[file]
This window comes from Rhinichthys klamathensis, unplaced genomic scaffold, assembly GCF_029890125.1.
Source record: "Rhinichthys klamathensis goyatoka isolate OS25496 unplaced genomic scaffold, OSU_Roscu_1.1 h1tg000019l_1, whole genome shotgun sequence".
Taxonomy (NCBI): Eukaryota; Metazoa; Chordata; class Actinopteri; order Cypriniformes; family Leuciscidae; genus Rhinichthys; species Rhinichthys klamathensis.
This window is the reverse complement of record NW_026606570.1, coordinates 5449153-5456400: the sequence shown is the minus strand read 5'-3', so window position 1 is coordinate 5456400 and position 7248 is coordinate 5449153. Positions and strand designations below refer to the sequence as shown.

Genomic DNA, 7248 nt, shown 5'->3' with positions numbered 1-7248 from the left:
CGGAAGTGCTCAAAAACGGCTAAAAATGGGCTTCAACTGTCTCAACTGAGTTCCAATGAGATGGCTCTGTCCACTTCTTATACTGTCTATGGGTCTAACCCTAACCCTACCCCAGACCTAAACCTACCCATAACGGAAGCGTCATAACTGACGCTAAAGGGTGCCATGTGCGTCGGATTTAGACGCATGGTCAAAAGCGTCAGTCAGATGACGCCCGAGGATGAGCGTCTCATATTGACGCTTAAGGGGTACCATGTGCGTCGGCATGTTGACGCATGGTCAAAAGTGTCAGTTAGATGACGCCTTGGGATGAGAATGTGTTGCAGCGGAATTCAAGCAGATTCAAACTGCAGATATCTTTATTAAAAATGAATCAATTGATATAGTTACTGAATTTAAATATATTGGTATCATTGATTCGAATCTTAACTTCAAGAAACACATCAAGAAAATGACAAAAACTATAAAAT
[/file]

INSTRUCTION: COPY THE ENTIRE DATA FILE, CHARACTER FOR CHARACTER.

This window comes from Rhinichthys klamathensis, unplaced genomic scaffold, assembly GCF_029890125.1.
Source record: "Rhinichthys klamathensis goyatoka isolate OS25496 unplaced genomic scaffold, OSU_Roscu_1.1 h1tg000019l_1, whole genome shotgun sequence".
Taxonomy (NCBI): Eukaryota; Metazoa; Chordata; class Actinopteri; order Cypriniformes; family Leuciscidae; genus Rhinichthys; species Rhinichthys klamathensis.
This window is the reverse complement of record NW_026606570.1, coordinates 5449153-5456400: the sequence shown is the minus strand read 5'-3', so window position 1 is coordinate 5456400 and position 7248 is coordinate 5449153. Positions and strand designations below refer to the sequence as shown.

Genomic DNA, 7248 nt, shown 5'->3' with positions numbered 1-7248 from the left:
CGGAAGTGCTCAAAAACGGCTAAAAATGGGCTTCAACTGTCTCAACTGAGTTCCAATGAGATGGCTCTGTCCACTTCTTATACTGTCTATGGGTCTAACCCTAACCCTACCCCAGACCTAAACCTACCCATAACGGAAGCGTCATAACTGACGCTAAAGGGTGCCATGTGCGTCGGATTTAGACGCATGGTCAAAAGCGTCAGTCAGATGACGCCCGAGGATGAGCGTCTCATATTGACGCTTAAGGGGTACCATGTGCGTCGGCATGTTGACGCATGGTCAAAAGTGTCAGTTAGATGACGCCTTGGGATGAGAATGTGTTGCAGCGGAATTCAAGCAGATTCAAACTGCAGATATCTTTATTAAAAATGAATCAATTGATATAGTTACTGAATTTAAATATATTGGTATCATTGATTCGAATCTTAACTTCAAGAAACACATCAAGAAAATGACAAAAACTATAAAAT